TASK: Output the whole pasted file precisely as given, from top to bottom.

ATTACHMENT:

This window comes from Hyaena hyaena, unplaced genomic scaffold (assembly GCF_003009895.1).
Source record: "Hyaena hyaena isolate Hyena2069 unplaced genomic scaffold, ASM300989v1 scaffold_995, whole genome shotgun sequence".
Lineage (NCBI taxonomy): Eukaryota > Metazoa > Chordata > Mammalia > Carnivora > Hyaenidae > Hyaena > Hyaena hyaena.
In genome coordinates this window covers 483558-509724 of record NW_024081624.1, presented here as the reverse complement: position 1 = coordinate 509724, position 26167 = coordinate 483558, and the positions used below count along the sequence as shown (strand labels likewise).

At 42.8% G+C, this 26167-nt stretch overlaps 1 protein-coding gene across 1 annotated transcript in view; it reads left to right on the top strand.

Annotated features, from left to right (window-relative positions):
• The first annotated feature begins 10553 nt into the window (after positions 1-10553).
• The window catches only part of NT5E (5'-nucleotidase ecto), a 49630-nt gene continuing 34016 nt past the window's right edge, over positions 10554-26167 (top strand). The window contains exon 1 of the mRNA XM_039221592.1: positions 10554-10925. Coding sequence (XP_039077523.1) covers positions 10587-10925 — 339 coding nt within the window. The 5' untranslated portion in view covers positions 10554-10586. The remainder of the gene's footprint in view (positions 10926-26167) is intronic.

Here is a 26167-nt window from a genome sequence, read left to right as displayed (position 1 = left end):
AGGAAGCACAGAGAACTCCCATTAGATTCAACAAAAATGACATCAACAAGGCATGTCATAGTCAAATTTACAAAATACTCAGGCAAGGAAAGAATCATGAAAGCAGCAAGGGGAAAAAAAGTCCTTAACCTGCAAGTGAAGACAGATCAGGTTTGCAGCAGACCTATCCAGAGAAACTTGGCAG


This window comes from Hyaena hyaena, unplaced genomic scaffold (assembly GCF_003009895.1).
Source record: "Hyaena hyaena isolate Hyena2069 unplaced genomic scaffold, ASM300989v1 scaffold_995, whole genome shotgun sequence".
Lineage (NCBI taxonomy): Eukaryota > Metazoa > Chordata > Mammalia > Carnivora > Hyaenidae > Hyaena > Hyaena hyaena.
In genome coordinates this window covers 483558-509724 of record NW_024081624.1, presented here as the reverse complement: position 1 = coordinate 509724, position 26167 = coordinate 483558, and the positions used below count along the sequence as shown (strand labels likewise).

At 42.8% G+C, this 26167-nt stretch overlaps 1 protein-coding gene across 1 annotated transcript in view; it reads left to right on the top strand.

Annotated features, from left to right (window-relative positions):
• The first annotated feature begins 10553 nt into the window (after positions 1-10553).
• The window catches only part of NT5E (5'-nucleotidase ecto), a 49630-nt gene continuing 34016 nt past the window's right edge, over positions 10554-26167 (top strand). The window contains exon 1 of the mRNA XM_039221592.1: positions 10554-10925. Coding sequence (XP_039077523.1) covers positions 10587-10925 — 339 coding nt within the window. The 5' untranslated portion in view covers positions 10554-10586. The remainder of the gene's footprint in view (positions 10926-26167) is intronic.

Here is a 26167-nt window from a genome sequence, read left to right as displayed (position 1 = left end):
AGGAAGCACAGAGAACTCCCATTAGATTCAACAAAAATGACATCAACAAGGCATGTCATAGTCAAATTTACAAAATACTCAGGCAAGGAAAGAATCATGAAAGCAGCAAGGGGAAAAAAAGTCCTTAACCTGCAAGTGAAGACAGATCAGGTTTGCAGCAGACCTATCCAGAGAAACTTGGCAG